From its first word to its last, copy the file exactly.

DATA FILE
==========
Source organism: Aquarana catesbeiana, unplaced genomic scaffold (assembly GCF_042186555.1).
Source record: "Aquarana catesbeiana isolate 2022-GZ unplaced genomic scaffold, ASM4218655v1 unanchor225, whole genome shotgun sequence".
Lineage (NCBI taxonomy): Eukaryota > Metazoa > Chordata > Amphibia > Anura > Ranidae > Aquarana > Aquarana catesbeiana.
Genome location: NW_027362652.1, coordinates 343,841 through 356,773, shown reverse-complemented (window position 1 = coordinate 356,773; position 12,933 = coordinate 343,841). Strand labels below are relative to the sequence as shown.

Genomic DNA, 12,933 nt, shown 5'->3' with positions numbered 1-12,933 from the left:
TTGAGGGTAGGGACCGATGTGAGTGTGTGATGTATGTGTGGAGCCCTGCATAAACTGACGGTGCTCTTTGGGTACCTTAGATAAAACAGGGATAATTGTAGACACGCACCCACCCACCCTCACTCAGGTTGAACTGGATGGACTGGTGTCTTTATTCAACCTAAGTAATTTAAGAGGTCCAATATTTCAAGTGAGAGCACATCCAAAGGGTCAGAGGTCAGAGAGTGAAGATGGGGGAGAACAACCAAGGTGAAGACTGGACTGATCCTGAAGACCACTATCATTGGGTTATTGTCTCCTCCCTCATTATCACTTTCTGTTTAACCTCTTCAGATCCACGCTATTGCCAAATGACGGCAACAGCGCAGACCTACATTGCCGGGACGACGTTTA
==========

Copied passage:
Source organism: Aquarana catesbeiana, unplaced genomic scaffold (assembly GCF_042186555.1).
Source record: "Aquarana catesbeiana isolate 2022-GZ unplaced genomic scaffold, ASM4218655v1 unanchor225, whole genome shotgun sequence".
Lineage (NCBI taxonomy): Eukaryota > Metazoa > Chordata > Amphibia > Anura > Ranidae > Aquarana > Aquarana catesbeiana.
Genome location: NW_027362652.1, coordinates 343,841 through 356,773, shown reverse-complemented (window position 1 = coordinate 356,773; position 12,933 = coordinate 343,841). Strand labels below are relative to the sequence as shown.

Genomic DNA, 12,933 nt, shown 5'->3' with positions numbered 1-12,933 from the left:
TTGAGGGTAGGGACCGATGTGAGTGTGTGATGTATGTGTGGAGCCCTGCATAAACTGACGGTGCTCTTTGGGTACCTTAGATAAAACAGGGATAATTGTAGACACGCACCCACCCACCCTCACTCAGGTTGAACTGGATGGACTGGTGTCTTTATTCAACCTAAGTAATTTAAGAGGTCCAATATTTCAAGTGAGAGCACATCCAAAGGGTCAGAGGTCAGAGAGTGAAGATGGGGGAGAACAACCAAGGTGAAGACTGGACTGATCCTGAAGACCACTATCATTGGGTTATTGTCTCCTCCCTCATTATCACTTTCTGTTTAACCTCTTCAGATCCACGCTATTGCCAAATGACGGCAACAGCGCAGACCTACATTGCCGGGACGACGTTTA